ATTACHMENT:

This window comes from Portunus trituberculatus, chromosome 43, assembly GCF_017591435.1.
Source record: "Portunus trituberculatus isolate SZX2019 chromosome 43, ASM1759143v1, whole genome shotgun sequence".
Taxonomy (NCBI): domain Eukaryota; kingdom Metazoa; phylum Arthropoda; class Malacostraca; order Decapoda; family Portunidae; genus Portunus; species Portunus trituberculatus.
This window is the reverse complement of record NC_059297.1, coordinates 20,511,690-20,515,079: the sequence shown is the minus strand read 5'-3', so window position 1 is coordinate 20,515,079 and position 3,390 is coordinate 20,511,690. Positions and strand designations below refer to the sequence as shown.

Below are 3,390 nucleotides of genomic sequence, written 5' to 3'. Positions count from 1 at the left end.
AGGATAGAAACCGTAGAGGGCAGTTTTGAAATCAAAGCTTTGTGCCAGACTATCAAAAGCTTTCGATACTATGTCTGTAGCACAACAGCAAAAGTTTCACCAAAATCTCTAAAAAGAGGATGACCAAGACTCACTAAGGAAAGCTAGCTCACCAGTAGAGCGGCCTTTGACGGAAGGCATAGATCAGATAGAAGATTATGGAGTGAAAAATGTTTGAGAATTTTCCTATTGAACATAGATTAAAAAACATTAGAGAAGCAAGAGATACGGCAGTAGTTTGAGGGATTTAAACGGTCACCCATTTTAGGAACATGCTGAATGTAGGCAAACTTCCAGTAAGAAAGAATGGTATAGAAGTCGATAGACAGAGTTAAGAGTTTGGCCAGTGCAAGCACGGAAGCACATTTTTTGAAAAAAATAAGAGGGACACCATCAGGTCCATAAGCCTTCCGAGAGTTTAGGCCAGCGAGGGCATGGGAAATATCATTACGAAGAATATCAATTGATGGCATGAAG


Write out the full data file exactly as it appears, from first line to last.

This window comes from Portunus trituberculatus, chromosome 43, assembly GCF_017591435.1.
Source record: "Portunus trituberculatus isolate SZX2019 chromosome 43, ASM1759143v1, whole genome shotgun sequence".
Taxonomy (NCBI): domain Eukaryota; kingdom Metazoa; phylum Arthropoda; class Malacostraca; order Decapoda; family Portunidae; genus Portunus; species Portunus trituberculatus.
This window is the reverse complement of record NC_059297.1, coordinates 20,511,690-20,515,079: the sequence shown is the minus strand read 5'-3', so window position 1 is coordinate 20,515,079 and position 3,390 is coordinate 20,511,690. Positions and strand designations below refer to the sequence as shown.

Below are 3,390 nucleotides of genomic sequence, written 5' to 3'. Positions count from 1 at the left end.
AGGATAGAAACCGTAGAGGGCAGTTTTGAAATCAAAGCTTTGTGCCAGACTATCAAAAGCTTTCGATACTATGTCTGTAGCACAACAGCAAAAGTTTCACCAAAATCTCTAAAAAGAGGATGACCAAGACTCACTAAGGAAAGCTAGCTCACCAGTAGAGCGGCCTTTGACGGAAGGCATAGATCAGATAGAAGATTATGGAGTGAAAAATGTTTGAGAATTTTCCTATTGAACATAGATTAAAAAACATTAGAGAAGCAAGAGATACGGCAGTAGTTTGAGGGATTTAAACGGTCACCCATTTTAGGAACATGCTGAATGTAGGCAAACTTCCAGTAAGAAAGAATGGTATAGAAGTCGATAGACAGAGTTAAGAGTTTGGCCAGTGCAAGCACGGAAGCACATTTTTTGAAAAAAATAAGAGGGACACCATCAGGTCCATAAGCCTTCCGAGAGTTTAGGCCAGCGAGGGCATGGGAAATATCATTACGAAGAATATCAATTGATGGCATGAAG